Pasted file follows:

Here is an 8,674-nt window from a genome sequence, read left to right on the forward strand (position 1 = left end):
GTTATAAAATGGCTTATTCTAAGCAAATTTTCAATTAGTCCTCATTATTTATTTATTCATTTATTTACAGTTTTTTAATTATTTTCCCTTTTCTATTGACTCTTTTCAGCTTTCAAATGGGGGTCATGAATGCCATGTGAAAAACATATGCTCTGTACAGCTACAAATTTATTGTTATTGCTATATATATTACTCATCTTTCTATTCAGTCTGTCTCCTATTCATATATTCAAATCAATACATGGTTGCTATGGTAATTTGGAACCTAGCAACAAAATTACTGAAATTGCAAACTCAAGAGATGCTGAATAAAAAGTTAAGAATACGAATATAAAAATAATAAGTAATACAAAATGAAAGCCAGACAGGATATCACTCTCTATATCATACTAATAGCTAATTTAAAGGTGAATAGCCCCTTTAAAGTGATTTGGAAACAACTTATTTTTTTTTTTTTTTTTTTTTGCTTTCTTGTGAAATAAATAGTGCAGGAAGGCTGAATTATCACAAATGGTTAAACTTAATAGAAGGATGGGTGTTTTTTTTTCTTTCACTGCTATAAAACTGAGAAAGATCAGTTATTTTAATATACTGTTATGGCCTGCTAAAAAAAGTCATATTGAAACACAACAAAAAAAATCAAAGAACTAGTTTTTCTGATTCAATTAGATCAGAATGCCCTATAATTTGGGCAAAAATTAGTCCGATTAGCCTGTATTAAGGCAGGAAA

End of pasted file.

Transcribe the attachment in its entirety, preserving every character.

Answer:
Here is an 8,674-nt window from a genome sequence, read left to right on the forward strand (position 1 = left end):
GTTATAAAATGGCTTATTCTAAGCAAATTTTCAATTAGTCCTCATTATTTATTTATTCATTTATTTACAGTTTTTTAATTATTTTCCCTTTTCTATTGACTCTTTTCAGCTTTCAAATGGGGGTCATGAATGCCATGTGAAAAACATATGCTCTGTACAGCTACAAATTTATTGTTATTGCTATATATATTACTCATCTTTCTATTCAGTCTGTCTCCTATTCATATATTCAAATCAATACATGGTTGCTATGGTAATTTGGAACCTAGCAACAAAATTACTGAAATTGCAAACTCAAGAGATGCTGAATAAAAAGTTAAGAATACGAATATAAAAATAATAAGTAATACAAAATGAAAGCCAGACAGGATATCACTCTCTATATCATACTAATAGCTAATTTAAAGGTGAATAGCCCCTTTAAAGTGATTTGGAAACAACTTATTTTTTTTTTTTTTTTTTTTTGCTTTCTTGTGAAATAAATAGTGCAGGAAGGCTGAATTATCACAAATGGTTAAACTTAATAGAAGGATGGGTGTTTTTTTTTCTTTCACTGCTATAAAACTGAGAAAGATCAGTTATTTTAATATACTGTTATGGCCTGCTAAAAAAAGTCATATTGAAACACAACAAAAAAAATCAAAGAACTAGTTTTTCTGATTCAATTAGATCAGAATGCCCTATAATTTGGGCAAAAATTAGTCCGATTAGCCTGTATTAAGGCAGGAAA